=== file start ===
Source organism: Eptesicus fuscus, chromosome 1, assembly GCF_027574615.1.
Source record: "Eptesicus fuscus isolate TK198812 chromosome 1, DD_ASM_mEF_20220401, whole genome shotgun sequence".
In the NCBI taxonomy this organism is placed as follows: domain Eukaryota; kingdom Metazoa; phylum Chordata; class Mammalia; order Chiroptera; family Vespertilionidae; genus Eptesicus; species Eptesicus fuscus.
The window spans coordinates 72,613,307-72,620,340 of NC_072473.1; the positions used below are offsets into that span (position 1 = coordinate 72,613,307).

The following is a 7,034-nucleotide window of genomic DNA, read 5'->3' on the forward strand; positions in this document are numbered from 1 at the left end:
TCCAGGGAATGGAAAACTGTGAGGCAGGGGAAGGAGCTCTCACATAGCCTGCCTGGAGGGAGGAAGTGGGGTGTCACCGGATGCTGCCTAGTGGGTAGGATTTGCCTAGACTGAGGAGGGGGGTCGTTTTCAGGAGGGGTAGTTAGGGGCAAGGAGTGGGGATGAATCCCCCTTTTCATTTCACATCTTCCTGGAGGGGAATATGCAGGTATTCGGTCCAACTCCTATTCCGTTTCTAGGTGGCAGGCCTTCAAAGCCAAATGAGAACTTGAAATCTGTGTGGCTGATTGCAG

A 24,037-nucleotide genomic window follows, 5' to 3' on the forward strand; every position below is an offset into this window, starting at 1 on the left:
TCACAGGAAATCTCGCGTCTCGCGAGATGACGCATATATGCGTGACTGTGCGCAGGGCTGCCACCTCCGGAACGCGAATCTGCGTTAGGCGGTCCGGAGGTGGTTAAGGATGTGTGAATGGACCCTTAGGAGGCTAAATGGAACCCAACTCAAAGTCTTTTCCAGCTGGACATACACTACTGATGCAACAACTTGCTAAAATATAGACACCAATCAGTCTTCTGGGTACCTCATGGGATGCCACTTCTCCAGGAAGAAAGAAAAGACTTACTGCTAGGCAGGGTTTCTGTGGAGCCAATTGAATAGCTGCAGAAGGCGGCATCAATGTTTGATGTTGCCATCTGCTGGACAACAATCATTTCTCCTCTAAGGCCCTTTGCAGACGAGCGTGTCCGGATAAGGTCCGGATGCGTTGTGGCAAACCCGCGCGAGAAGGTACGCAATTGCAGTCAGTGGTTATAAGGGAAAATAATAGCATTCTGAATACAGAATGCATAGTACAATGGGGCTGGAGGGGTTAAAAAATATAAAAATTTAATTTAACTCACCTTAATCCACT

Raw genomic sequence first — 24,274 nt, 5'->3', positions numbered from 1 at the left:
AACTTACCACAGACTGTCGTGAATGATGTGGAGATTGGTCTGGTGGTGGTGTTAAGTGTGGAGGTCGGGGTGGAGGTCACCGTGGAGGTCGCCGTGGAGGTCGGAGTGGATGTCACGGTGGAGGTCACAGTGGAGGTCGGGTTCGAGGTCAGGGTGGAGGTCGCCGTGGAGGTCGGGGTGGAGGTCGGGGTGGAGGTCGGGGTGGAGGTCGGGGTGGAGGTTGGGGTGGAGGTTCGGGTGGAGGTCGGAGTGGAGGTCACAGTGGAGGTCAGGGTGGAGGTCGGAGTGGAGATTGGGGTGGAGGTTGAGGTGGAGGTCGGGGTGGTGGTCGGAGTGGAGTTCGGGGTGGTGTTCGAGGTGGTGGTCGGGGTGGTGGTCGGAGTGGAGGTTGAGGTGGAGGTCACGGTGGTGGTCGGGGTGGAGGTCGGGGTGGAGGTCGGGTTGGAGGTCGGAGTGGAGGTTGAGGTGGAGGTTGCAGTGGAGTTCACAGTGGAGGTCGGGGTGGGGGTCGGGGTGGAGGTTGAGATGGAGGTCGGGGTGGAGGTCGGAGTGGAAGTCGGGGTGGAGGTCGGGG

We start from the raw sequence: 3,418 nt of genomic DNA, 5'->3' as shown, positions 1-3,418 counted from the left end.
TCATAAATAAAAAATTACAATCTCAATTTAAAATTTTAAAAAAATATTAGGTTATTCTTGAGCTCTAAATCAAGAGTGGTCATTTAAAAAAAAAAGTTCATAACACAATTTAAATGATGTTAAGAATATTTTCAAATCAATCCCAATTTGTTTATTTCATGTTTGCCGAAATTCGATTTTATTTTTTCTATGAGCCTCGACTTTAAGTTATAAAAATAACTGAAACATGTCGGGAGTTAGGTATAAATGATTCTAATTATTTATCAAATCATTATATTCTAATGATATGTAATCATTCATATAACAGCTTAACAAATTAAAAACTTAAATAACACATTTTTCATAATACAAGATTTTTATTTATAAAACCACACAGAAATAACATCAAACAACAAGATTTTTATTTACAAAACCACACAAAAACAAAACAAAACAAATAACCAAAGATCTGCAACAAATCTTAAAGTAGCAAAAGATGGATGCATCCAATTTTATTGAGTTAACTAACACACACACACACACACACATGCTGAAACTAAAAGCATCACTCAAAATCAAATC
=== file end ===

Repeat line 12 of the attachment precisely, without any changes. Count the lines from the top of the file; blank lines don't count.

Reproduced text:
TCATAAATAAAAAATTACAATCTCAATTTAAAATTTTAAAAAAATATTAGGTTATTCTTGAGCTCTAAATCAAGAGTGGTCATTTAAAAAAAAAAGTTCATAACACAATTTAAATGATGTTAAGAATATTTTCAAATCAATCCCAATTTGTTTATTTCATGTTTGCCGAAATTCGATTTTATTTTTTCTATGAGCCTCGACTTTAAGTTATAAAAATAACTGAAACATGTCGGGAGTTAGGTATAAATGATTCTAATTATTTATCAAATCATTATATTCTAATGATATGTAATCATTCATATAACAGCTTAACAAATTAAAAACTTAAATAACACATTTTTCATAATACAAGATTTTTATTTATAAAACCACACAGAAATAACATCAAACAACAAGATTTTTATTTACAAAACCACACAAAAACAAAACAAAACAAATAACCAAAGATCTGCAACAAATCTTAAAGTAGCAAAAGATGGATGCATCCAATTTTATTGAGTTAACTAACACACACACACACACACACATGCTGAAACTAAAAGCATCACTCAAAATCAAATC